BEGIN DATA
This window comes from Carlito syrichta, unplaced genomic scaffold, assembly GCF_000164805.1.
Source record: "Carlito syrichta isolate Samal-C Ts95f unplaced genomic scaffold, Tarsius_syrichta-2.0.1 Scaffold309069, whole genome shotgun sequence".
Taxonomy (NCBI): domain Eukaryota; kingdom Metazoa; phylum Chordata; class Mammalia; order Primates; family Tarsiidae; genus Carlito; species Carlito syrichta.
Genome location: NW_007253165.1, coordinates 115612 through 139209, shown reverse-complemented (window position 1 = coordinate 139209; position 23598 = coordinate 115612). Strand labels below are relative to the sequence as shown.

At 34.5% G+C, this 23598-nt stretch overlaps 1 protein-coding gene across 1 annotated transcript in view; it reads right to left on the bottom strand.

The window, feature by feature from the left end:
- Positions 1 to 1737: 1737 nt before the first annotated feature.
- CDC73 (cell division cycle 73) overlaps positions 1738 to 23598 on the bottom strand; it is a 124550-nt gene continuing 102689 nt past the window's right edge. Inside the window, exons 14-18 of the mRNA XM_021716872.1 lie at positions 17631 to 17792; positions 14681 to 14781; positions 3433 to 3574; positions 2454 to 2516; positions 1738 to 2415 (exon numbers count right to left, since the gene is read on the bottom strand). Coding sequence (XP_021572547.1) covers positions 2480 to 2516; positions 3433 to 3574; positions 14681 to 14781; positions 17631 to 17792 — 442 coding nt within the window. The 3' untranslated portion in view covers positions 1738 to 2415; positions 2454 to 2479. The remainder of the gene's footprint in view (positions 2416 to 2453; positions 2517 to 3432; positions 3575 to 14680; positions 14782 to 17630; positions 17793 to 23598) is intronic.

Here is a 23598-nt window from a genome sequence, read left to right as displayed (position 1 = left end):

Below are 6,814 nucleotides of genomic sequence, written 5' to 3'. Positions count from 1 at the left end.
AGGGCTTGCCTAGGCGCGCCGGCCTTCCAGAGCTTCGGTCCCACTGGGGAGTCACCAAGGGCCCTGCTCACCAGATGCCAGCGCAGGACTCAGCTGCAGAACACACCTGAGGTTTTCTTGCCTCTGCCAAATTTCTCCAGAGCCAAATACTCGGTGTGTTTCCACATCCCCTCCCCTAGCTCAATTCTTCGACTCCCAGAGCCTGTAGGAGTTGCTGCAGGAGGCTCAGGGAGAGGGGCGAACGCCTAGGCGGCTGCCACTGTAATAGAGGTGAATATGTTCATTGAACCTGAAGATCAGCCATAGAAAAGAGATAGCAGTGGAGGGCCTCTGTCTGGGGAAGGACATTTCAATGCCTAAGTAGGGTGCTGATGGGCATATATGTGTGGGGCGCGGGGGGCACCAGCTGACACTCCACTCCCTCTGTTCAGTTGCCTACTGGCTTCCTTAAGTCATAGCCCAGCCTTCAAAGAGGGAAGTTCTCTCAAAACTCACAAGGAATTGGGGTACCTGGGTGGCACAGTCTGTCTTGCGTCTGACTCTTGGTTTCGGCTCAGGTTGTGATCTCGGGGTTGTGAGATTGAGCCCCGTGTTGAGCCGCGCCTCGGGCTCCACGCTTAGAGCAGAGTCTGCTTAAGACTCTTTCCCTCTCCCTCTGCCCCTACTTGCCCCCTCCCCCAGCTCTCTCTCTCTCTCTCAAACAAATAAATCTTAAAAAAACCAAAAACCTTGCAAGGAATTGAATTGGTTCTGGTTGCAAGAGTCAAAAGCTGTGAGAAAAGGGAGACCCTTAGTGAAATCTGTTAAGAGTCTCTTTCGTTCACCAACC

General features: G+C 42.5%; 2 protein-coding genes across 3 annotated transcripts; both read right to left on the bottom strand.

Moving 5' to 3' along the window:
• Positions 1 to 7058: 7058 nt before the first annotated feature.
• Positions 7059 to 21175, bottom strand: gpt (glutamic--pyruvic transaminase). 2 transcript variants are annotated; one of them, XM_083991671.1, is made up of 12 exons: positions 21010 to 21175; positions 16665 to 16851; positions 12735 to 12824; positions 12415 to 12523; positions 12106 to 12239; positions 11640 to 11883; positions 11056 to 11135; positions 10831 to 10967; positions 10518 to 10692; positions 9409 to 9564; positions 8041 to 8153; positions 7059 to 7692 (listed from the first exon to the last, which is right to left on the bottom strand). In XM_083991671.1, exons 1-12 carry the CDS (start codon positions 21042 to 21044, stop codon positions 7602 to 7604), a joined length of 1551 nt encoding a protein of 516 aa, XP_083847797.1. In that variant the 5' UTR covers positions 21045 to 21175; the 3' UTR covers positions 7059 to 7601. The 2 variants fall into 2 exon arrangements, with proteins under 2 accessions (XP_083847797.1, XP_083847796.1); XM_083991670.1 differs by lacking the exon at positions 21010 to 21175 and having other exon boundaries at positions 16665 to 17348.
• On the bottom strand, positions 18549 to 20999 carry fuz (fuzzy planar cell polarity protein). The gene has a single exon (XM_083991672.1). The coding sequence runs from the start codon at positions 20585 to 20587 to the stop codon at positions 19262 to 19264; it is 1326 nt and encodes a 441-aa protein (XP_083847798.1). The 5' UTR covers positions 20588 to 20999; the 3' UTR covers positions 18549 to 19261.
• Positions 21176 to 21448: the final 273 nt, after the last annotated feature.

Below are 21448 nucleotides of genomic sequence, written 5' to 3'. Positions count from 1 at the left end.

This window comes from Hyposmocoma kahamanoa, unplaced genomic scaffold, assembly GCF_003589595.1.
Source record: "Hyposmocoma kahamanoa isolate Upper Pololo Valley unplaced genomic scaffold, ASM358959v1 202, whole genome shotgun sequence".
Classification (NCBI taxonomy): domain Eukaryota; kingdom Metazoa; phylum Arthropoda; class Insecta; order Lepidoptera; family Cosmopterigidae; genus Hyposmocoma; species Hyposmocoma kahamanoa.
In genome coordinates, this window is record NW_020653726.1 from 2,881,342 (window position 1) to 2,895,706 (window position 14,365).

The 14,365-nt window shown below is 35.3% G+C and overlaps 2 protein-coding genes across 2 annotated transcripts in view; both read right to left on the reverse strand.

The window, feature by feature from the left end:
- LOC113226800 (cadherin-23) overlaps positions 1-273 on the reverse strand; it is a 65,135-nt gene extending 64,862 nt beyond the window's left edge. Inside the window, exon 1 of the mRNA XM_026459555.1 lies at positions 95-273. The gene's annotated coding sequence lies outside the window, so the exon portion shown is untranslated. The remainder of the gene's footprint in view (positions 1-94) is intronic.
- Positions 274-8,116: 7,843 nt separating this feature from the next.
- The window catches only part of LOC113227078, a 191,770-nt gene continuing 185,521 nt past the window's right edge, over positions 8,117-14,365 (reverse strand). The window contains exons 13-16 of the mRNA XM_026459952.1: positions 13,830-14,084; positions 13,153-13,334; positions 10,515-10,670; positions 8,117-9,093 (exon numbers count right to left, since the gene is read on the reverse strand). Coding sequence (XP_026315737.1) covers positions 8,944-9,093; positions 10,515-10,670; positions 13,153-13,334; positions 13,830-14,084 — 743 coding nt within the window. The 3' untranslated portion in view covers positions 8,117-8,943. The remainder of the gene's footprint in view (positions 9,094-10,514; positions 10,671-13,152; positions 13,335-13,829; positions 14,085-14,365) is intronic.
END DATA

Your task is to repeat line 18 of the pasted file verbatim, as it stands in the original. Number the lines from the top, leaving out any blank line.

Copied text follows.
Below are 21448 nucleotides of genomic sequence, written 5' to 3'. Positions count from 1 at the left end.